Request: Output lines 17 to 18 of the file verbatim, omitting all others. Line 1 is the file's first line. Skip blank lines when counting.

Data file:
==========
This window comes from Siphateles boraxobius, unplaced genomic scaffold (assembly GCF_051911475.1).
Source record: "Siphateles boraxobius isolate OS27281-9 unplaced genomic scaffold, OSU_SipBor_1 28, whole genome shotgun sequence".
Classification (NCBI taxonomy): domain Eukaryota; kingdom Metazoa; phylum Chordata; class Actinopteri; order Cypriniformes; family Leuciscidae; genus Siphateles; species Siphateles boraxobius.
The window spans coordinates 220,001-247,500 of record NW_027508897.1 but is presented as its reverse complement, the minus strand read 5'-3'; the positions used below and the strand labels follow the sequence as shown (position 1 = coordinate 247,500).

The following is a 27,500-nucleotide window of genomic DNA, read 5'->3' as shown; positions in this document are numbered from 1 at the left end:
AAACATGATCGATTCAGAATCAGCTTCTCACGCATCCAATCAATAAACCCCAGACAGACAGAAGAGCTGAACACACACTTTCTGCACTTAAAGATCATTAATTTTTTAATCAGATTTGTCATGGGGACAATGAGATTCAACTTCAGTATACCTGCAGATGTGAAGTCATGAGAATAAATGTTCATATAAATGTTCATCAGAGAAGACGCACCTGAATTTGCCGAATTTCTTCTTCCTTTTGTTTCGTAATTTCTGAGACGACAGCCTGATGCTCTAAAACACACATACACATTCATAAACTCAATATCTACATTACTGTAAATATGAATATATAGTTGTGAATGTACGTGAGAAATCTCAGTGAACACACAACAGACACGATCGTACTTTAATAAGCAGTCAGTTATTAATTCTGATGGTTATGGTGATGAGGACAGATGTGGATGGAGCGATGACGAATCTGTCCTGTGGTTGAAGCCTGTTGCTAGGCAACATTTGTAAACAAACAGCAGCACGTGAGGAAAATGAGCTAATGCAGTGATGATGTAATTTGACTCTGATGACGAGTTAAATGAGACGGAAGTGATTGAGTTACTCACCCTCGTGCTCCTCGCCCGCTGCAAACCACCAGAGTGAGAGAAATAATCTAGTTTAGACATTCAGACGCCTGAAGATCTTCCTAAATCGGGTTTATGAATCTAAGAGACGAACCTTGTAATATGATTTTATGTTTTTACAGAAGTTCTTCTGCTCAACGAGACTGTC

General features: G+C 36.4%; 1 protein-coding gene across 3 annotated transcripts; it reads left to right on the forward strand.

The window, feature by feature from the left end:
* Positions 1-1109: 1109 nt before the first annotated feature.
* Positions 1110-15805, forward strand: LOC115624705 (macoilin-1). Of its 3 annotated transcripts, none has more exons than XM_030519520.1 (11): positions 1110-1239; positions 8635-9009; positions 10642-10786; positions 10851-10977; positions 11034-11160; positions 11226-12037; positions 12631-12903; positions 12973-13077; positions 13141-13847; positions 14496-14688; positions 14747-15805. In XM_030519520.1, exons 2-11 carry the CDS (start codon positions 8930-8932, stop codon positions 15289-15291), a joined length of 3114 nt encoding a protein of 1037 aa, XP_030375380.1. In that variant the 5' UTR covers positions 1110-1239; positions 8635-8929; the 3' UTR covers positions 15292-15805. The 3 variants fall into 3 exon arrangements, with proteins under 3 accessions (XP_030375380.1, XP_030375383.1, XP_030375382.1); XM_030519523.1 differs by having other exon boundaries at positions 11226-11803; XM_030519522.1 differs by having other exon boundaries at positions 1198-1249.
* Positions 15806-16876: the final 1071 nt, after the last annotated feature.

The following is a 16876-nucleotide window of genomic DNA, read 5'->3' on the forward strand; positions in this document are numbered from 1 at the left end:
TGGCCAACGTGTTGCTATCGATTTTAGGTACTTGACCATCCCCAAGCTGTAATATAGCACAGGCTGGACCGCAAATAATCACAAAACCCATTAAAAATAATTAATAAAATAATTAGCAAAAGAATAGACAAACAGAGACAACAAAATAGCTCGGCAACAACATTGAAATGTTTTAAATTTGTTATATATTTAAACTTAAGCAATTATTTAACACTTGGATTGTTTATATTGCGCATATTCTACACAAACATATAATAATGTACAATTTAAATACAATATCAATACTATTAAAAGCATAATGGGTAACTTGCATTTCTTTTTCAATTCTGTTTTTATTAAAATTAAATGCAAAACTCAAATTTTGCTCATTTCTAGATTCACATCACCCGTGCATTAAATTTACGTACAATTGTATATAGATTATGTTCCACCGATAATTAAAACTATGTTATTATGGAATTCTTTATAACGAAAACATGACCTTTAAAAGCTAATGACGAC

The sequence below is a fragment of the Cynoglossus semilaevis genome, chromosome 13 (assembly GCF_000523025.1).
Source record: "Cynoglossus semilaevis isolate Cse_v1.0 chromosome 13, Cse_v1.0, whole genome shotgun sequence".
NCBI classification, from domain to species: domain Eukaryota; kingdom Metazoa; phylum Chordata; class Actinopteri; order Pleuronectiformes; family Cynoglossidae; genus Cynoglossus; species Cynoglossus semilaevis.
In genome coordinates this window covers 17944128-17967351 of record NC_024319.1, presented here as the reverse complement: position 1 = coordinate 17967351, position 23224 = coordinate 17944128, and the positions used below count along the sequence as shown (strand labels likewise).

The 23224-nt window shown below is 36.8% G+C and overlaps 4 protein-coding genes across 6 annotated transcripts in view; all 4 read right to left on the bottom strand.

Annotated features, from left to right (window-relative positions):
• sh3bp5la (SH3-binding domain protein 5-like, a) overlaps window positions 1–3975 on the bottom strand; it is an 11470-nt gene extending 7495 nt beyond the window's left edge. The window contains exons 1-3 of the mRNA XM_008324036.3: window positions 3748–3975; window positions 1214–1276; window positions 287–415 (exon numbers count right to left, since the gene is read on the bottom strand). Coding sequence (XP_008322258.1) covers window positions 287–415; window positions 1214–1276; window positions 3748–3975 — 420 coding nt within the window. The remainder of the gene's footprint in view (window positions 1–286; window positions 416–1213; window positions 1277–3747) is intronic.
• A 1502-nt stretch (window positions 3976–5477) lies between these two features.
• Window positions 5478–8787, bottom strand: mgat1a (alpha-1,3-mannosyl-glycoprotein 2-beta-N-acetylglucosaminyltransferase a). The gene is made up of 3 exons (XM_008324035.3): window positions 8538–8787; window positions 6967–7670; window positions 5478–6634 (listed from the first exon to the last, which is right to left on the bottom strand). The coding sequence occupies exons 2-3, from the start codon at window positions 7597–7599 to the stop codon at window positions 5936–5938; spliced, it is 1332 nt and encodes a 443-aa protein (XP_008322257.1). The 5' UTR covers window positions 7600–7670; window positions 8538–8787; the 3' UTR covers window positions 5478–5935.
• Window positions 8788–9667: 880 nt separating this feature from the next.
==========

In genome coordinates this window covers 17944128-17967351 of record NC_024319.1, presented here as the reverse complement: position 1 = coordinate 17967351, position 23224 = coordinate 17944128, and the positions used below count along the sequence as shown (strand labels likewise).

The 23224-nt window shown below is 36.8% G+C and overlaps 4 protein-coding genes across 6 annotated transcripts in view; all 4 read right to left on the bottom strand.